“How come Violet is your cousin?” Jane asked, to change the subject. “She’s much younger than you, isn’t she?”
“Only six four years. But I married at eighteen and I had Bettina when I was just twenty, and Violet was married for seven years before she had Bobby. She was really desperate, she kept having miscarriages. I thought, once she had had Bobby, she’d have no more trouble, but up to now nothing’s happened. Perhaps this trip to Paris will help. Violet is my mother’s sister’s daughter. She was always very highly strung, very nervous, a bit given to having her own way too. My aunt had another little girl, Rosie, but she was backward and died when she was twelve, so you can imagine how she doted on Violet. Poor little Rosie, she was such a loving little girl, but backward you know, she could hardly speak. She wasn’t mongolic or anything, just ungainly and difficult to understand.”
“Out now, Bobby,” Jane said at last.
“D’you know something, Bobby? You’re magic. I’m going to stand here and shut my eyes and count up to three and when I close the towel you’re going to be inside! Now! One – twooooo – “
Jane stood by the bathtub, her eyes screwed shut, the towel held open expectantly. Bobby, his defiance forgotten, scrambled quickly out of the bath and stood in front of her.
Jane closed the towel around his plump little body and opened her eyes, laughing. “I told you were magic, didn’t I?”
“No not tonight, tomorrow. Time to go to bed now.”
“How good you are with children, Jane,” Nelly said. “You’ve no idea what an uproar it is here usually. Violet angry, Bobby crying, the bathroom awash because she lets him get away with murder and then, of course, he goes too far and she gets angry. She spoils him one minute and then she’s either very strict or she just goes off and leaves him with the nurse-maid for hours. Robert is very good with him, he just adores him you know, and Bobby is crazy about his daddy. I think that makes Violet a little jealous at times too, and then she buys him toys and sweets. Bettina …. “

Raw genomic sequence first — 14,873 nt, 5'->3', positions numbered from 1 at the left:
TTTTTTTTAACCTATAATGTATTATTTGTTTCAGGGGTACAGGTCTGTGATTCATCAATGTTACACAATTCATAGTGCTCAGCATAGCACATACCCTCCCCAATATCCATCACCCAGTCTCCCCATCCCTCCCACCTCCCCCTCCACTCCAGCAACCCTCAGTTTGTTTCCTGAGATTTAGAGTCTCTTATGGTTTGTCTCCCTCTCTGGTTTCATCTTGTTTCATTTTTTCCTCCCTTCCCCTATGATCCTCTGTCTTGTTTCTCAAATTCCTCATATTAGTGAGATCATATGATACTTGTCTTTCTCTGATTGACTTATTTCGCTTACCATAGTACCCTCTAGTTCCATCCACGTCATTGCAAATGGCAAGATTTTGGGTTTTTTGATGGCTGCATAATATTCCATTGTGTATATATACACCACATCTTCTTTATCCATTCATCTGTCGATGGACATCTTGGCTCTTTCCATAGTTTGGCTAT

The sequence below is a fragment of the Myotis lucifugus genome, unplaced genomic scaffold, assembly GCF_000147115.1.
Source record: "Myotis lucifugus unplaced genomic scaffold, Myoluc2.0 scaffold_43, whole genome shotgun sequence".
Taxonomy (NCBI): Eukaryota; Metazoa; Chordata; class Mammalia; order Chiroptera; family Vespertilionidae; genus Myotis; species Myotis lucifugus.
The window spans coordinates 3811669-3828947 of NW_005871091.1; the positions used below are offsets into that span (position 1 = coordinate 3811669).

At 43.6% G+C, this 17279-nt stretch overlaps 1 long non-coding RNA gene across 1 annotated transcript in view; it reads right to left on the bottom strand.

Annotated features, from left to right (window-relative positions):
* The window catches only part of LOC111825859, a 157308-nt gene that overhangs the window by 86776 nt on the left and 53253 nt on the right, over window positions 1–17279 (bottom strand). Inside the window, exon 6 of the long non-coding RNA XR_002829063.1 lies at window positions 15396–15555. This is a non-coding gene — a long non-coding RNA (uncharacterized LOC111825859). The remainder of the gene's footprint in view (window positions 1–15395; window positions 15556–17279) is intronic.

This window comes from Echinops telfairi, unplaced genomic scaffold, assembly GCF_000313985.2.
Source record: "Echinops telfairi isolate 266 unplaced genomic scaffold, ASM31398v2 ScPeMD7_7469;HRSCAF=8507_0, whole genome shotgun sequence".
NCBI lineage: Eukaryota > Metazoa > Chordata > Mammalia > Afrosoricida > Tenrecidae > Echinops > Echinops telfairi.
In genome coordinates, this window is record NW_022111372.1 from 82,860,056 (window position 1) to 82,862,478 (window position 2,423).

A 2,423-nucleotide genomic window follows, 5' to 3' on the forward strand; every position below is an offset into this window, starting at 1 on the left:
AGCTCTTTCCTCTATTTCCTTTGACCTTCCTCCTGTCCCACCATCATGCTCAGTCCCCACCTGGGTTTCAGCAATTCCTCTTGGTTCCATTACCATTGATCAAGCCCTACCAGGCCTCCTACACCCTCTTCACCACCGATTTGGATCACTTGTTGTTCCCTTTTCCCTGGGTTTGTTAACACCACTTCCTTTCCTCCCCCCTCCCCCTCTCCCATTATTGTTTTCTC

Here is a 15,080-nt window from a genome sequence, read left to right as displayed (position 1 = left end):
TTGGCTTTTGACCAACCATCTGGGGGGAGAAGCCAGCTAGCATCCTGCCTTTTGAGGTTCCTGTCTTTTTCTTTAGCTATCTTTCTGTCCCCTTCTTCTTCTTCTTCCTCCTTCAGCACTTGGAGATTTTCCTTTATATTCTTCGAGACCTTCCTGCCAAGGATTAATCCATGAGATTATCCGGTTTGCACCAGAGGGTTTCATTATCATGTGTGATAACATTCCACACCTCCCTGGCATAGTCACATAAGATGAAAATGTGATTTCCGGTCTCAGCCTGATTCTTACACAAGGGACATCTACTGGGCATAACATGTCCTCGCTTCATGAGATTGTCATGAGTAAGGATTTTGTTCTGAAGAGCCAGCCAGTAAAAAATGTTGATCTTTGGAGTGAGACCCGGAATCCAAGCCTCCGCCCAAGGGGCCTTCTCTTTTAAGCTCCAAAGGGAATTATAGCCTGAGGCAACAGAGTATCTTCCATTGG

At that moment Albertina appeared at the bathroom door. “Está la Tia Geogina,” she said. “Aunt Georgina is here.”
“Aunty,” Bobby cried delightedly. “Aunty’s come!”
Before Jane could stop him he had flashed out of the room and was racing downstairs clad only in his pyjamas. Aunt Georgina was standing in the hall, bending talking to Bobby in her gruff, booming voice when Jane, carrying Bobby’s dressing gown and slippers, joined them. She straightened and eyed Jane in astonishment. Jane looked at her with interest, taking in her fly-away grey hair, jangling silver bracelets, bright red jacket, wide grey skirt, and large, imposing presence.
“And who are you, may I ask?” She demanded, glaring at Jane as keenly as Jane was studying her.
“I’m Jane Rowan. How do you do. You’re Robert Gregory’s aunt, is that right?”
“And where is Violet?”
“She went to Europe with Robert.”
“And left Bobby here? Alone?”
“Well, not all alone. With me.”
“Are you the new nurse-maid, then?”
“No. I’m a qualified nurse.”
“Where did you study?”
“At the British Hospital, in Buenos Aires.”
“Dreadful place. I went in for an appendix and they took out my gall bladder!”
“And did they leave the appendix?”
“I expect so. When are Robert and Violet coming back?”
“In ten days time.”
“Well, some pipe has broken and my bathroom ceiling is dripping. The porter says it’s something he can’t fix.”